INDEPENDENCE, Mo. — Venerable retail chain Sears could be saved by a last-minute $4.4 billion dollar bid from it's chairman, but the company is struggling to keep its doors open.
The company recently announced plans to close one-third of its locations, none in the Kansas City area, but shoppers see the writing on the wall.
And the retailer's future after more than 125 years weighs heavy on the minds of nostalgic shoppers.
"Sears, it is a mainstay," Michael Mumma of Lee Summit, Missouri, said. "It's always been around."
Richard Taff from Kearney, Missouri, agreed: "I just like coming to Sears and look at their stuff."
Sears remains an iconic retailer whose brand spans generations, but the company, which also owns K-Mart, is nonetheless teetering on the brink of extinction as it faces financial trouble.
The company filed bankruptcy in October and Friday was the deadline for prospective buyers to provide a lifeline. It's chairman stepped up, but the future remains in doubt. Shoppers acknowledged that Sears may be in its final days.
"A lot of clothes, tools and things like that were purchased out of there, so kind of sad to see that go away," said shopper Glenn Thomas, who has been shopping at Sears for decades with his wife, Joyce.
She added, "It's more like a family store. You can also come and get everything from the little kids to grown-ups, so we're going to miss it."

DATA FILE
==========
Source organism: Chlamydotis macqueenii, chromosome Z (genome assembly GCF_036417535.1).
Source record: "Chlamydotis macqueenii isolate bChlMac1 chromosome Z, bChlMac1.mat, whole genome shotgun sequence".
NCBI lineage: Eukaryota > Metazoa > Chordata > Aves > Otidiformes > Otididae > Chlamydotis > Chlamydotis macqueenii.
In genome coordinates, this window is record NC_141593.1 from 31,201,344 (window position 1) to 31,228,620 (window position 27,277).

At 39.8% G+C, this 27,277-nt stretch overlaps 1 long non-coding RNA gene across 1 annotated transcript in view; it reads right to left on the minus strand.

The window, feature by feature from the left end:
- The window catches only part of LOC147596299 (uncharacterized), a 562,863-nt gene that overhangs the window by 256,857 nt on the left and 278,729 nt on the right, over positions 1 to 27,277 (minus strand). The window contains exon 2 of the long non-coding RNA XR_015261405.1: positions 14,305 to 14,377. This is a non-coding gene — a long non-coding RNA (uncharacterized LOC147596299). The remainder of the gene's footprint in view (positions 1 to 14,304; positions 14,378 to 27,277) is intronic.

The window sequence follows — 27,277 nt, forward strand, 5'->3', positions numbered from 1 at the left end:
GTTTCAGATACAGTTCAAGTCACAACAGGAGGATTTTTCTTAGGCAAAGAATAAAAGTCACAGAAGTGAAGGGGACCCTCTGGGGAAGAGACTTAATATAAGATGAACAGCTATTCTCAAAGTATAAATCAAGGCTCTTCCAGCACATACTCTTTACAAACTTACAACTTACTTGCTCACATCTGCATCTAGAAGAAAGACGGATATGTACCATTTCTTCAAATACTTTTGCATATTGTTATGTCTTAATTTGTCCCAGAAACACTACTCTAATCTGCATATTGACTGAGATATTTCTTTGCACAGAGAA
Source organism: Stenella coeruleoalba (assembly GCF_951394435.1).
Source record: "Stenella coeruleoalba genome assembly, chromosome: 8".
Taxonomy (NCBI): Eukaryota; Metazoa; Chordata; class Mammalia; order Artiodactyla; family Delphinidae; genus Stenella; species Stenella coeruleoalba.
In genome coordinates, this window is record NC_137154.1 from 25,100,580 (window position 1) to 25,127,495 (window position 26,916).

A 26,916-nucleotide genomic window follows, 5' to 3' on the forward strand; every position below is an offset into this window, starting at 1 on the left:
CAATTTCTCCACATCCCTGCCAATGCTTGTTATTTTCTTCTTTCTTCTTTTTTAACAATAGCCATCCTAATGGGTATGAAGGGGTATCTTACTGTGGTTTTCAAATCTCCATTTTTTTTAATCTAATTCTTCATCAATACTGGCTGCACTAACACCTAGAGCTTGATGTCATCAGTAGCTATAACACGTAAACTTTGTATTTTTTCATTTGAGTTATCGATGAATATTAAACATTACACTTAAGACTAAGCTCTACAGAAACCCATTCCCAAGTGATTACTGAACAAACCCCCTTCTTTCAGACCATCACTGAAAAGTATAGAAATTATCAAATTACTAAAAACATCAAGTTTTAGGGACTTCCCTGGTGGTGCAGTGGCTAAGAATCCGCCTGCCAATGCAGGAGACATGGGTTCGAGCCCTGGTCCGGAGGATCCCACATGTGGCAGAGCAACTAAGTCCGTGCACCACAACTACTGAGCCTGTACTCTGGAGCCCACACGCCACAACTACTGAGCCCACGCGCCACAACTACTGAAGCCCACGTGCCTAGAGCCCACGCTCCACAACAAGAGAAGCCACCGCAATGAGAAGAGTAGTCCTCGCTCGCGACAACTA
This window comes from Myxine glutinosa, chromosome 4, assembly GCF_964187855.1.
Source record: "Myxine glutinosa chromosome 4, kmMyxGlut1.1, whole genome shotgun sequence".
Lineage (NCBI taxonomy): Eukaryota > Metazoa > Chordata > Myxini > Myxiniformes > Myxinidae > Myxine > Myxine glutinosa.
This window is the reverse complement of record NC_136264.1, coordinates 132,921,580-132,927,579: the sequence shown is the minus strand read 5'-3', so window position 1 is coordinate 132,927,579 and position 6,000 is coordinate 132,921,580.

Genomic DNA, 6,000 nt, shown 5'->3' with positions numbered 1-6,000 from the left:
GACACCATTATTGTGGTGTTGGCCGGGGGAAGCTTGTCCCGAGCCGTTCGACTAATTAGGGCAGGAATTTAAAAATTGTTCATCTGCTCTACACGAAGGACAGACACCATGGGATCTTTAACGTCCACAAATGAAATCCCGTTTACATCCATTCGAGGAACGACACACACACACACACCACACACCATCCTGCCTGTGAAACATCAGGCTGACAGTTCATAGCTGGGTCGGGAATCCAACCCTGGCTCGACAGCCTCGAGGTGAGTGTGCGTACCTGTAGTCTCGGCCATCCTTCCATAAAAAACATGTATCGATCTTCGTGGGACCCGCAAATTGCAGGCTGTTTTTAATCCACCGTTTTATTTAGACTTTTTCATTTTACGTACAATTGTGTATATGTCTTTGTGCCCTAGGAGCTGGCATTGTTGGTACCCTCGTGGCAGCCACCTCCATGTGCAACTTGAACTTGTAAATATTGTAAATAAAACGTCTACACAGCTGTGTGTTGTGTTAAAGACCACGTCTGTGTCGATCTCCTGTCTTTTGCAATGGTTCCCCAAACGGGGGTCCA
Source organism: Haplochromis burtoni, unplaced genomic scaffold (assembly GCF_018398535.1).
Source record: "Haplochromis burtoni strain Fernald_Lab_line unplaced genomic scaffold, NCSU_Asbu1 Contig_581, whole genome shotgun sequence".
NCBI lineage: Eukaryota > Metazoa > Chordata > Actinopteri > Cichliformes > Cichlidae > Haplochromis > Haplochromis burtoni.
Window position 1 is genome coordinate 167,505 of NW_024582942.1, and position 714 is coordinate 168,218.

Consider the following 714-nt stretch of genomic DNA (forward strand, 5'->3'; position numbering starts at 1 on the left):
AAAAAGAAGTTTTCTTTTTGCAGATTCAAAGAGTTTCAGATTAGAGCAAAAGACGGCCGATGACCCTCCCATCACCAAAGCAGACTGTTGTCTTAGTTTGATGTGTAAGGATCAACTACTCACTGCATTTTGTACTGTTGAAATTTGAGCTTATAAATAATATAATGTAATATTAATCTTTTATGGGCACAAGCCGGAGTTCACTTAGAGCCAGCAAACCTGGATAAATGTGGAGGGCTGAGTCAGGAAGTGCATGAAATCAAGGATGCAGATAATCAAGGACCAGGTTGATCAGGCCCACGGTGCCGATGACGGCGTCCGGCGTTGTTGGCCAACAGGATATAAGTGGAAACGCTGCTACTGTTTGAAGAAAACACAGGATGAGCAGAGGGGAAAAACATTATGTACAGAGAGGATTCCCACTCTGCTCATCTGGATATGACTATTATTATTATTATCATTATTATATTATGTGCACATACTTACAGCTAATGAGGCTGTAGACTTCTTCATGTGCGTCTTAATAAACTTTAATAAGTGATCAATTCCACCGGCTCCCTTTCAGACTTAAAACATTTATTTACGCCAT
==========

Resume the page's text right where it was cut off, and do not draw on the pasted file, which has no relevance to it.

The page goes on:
Sears is well-known for its catalogs, which used to be delivered to homes across the country as a sort of wish book around Christmas. Perhaps millions of children flipped through the pages picking out gifts they wanted to receive around the holidays.
"That was great and the fact that you could also sit down with the catalog and create your own wish list and hand it off to your parents, you know it was always an amazing feeling," Mumma said.
Taff added, "That was a big thing. When I was a kid growing up, they would send you a catalog and that was kind of your Christmas wish list going through your catalog."
Many shoppers blame online sales for Sears' demise.
"It Is a shame we see this in the business industry," Mumma said. "A lot of businesses drop out over the years, but Sears has always held on. It would be a shame to see them go."
If Sears does close, these shoppers hope to at least come back one more time and say goodbye by getting a good deal.
"We hate to see it closed, but we're interested in all those good bargains," Joyce Thomas said.
Sears and K-Mart plan to close 80 stores by March 2019, leaving only 400 Sears stores and the company's website. A court date is scheduled in January on whether to accept the chairman's bid or not.